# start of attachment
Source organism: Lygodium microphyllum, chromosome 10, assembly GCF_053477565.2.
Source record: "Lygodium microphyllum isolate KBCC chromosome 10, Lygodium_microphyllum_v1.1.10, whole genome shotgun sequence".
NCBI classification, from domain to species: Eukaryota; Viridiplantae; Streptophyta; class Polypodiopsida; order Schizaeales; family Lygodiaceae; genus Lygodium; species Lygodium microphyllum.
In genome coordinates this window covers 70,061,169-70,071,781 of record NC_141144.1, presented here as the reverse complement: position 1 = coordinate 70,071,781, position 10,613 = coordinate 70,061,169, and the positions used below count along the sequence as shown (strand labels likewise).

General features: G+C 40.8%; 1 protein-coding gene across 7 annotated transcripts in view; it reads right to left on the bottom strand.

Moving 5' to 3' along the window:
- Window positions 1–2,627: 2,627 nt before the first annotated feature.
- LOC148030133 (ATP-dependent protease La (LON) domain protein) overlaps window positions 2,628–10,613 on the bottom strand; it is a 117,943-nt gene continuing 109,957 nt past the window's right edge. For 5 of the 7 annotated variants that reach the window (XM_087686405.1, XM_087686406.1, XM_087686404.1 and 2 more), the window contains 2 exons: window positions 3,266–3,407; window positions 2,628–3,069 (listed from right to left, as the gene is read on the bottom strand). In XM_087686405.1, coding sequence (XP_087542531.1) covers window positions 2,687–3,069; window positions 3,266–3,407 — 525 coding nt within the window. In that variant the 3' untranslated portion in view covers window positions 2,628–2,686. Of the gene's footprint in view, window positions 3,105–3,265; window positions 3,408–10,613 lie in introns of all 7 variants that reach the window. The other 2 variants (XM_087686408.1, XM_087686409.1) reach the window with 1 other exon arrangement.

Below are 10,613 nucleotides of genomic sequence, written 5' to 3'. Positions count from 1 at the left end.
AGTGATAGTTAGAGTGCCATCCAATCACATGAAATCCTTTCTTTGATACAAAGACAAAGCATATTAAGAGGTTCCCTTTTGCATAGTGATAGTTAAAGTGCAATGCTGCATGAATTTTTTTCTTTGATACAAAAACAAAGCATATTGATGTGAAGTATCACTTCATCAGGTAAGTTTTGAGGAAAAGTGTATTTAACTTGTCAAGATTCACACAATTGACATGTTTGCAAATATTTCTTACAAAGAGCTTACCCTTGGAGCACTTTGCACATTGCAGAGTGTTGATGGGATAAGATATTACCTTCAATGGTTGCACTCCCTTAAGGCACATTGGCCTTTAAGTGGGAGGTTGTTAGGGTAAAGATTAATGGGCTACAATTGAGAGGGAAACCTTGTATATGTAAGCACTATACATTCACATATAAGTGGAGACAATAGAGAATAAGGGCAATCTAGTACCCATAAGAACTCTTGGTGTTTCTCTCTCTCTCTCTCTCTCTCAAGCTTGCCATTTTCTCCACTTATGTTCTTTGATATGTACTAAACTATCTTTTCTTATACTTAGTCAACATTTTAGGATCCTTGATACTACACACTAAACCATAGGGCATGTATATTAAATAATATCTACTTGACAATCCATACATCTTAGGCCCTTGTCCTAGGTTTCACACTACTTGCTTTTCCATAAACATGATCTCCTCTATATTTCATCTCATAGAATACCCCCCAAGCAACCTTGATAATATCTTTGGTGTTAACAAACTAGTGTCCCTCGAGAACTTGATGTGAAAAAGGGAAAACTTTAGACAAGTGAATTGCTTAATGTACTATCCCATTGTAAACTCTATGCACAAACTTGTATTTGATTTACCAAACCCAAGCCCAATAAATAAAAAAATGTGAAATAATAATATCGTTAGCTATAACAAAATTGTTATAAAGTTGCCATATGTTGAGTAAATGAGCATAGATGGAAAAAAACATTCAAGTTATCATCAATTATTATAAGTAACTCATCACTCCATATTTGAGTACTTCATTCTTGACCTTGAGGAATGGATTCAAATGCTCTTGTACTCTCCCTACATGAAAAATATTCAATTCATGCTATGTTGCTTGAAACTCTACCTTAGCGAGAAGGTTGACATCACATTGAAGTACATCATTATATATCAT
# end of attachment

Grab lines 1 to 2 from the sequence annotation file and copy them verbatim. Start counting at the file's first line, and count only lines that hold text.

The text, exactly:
Source organism: Lygodium microphyllum, chromosome 10, assembly GCF_053477565.2.
Source record: "Lygodium microphyllum isolate KBCC chromosome 10, Lygodium_microphyllum_v1.1.10, whole genome shotgun sequence".